Here are the files for this week’s Monday Economic Report:
Data reports on the manufacturing economy were mixed last week, with some releases providing hints of optimism, while others continued to note challenges. Output soared in the latest Institute for Supply Management’s (ISM) Purchasing Managers’ Index (PMI) report. The PMI rose from 50.9 in June to 55.4 in July, far exceeding expectations and lifted by jumps in production (up from 53.4 to 65.0) and new orders (up from 51.9 to 58.3). Hiring also shifted from contraction to modest growth (up from 48.7 to 54.4). The ISM report was overwhelmingly positive and more evidence that the sector has improved this summer after weaknesses in the spring, with cautious optimism for the second half of the year. Sentiment surveys from the Chicago and Dallas Federal Reserve Banks noted similar progress, mirroring findings from most other regions.
Despite encouraging recent developments regarding output and sales, overall hiring has yet to pick up beyond small gains. The Bureau of Labor Statistics reported that manufacturers added 6,000 net new workers in July, ending four straight months of declines. Yet, the auto sector alone contributed 9,100 to this figure, suggesting that without gains in motor vehicle employment, the broader sector would have had losses again. Moreover, in the past 12 months, manufacturers added just 40,000 additional workers, or 1.8 percent of all net new nonfarm payroll jobs. This is a far cry from the outsized role that the sector played during the two months following the recession. Manufacturers continue to be hesitant to add new workers, a trend that will probably continue until they perceive the economic marketplace to be on a firmer footing.
The Federal Reserve Board’s policy statement—which kept “highly accommodative” monetary policies in place without any changes (perhaps until this fall)—said that economic activity expanded modestly during the first half of the year. Yet, while there was progress by midyear, growth has not been fast enough. The Bureau of Economic Analysis did a major revision on its GDP and income data going back to 1929, adding in new measures of intellectual property and research and development. Using the new data, we now know that real GDP increased by 1.1 percent and 1.7 percent in the first and second quarters of 2013, respectively. While the second-quarter figure exceeded expectations, the U.S. economy has been operating below its potential, with manufacturers keenly aware of and challenged by this softness. Still, real GDP should increase by roughly 2 percent for 2013 as a whole.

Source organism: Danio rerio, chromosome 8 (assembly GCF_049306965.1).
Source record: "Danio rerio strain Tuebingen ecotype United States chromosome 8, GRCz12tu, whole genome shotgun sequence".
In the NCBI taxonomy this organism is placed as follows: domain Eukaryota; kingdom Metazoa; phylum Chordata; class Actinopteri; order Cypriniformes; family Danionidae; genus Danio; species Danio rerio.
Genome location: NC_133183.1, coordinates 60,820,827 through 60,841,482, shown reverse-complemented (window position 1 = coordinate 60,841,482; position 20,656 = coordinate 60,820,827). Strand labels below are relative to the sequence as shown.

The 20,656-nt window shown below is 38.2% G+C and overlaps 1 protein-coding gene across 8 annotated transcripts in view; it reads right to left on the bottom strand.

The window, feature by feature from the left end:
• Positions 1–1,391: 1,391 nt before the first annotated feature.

This forecast, however, relies on a better second half of the year. For that to happen, we will need to see continued strength in consumer and business spending, which alone added 2.56 percentage points to real GDP in the second quarter. Consumer confidence remains strong overall, with measures from the Conference Board and the University of Michigan at or near pre-recessionary highs. Personal spending data have also been mostly positive, with increases in durable and nondurable goods spending in June. This is true despite the fact that personal income grew less strongly, lowering the savings rate from 4.6 percent in May to 4.4 percent in June. Meanwhile, construction activity has been less robust of late, with reduced housing starts and declines in nonresidential spending. Manufacturing construction was off 1.9 percent year-over-year in June, highlighting its weaknesses; however, a pickup in production or sentiment could rejuvenate construction investments for the sector.
One of the larger drags to real GDP in the second quarter was net exports, with growth in imports outstripping exports. Tomorrow, we will get new international trade data, which will hopefully show some improvements. Through the first five months of 2013, manufactured goods exports grew a paltry 1 percent. Recent reports show that Europe’s problems might be stabilizing, even as China’s seems to be slowing. The trade figures will be watched closely for signs of progress regarding international demand for our goods. Other economic highlights for the week include the latest credit availability and demand, job openings and wholesale trade reports. In addition, the new Global Manufacturing Economic Update will be released on Friday.
Chad Moutray is the chief economist, National Association of Manufacturers.
Latest posts by Chad Moutray (see all)
- Manufacturing Value-Added Output Rose To $2.3 Trillion in the Fourth Quarter, Another All-Time High - April 19, 2018
- Manufacturing Production Edged Up 0.1 Percent in March, with 3.0 Percent Growth YOY, the Best Rate Since June 2012 - April 17, 2018
- JOLTS: Hiring in the Manufacturing Sector Rose in February to Best Reading in More Than 10 Years - April 13, 2018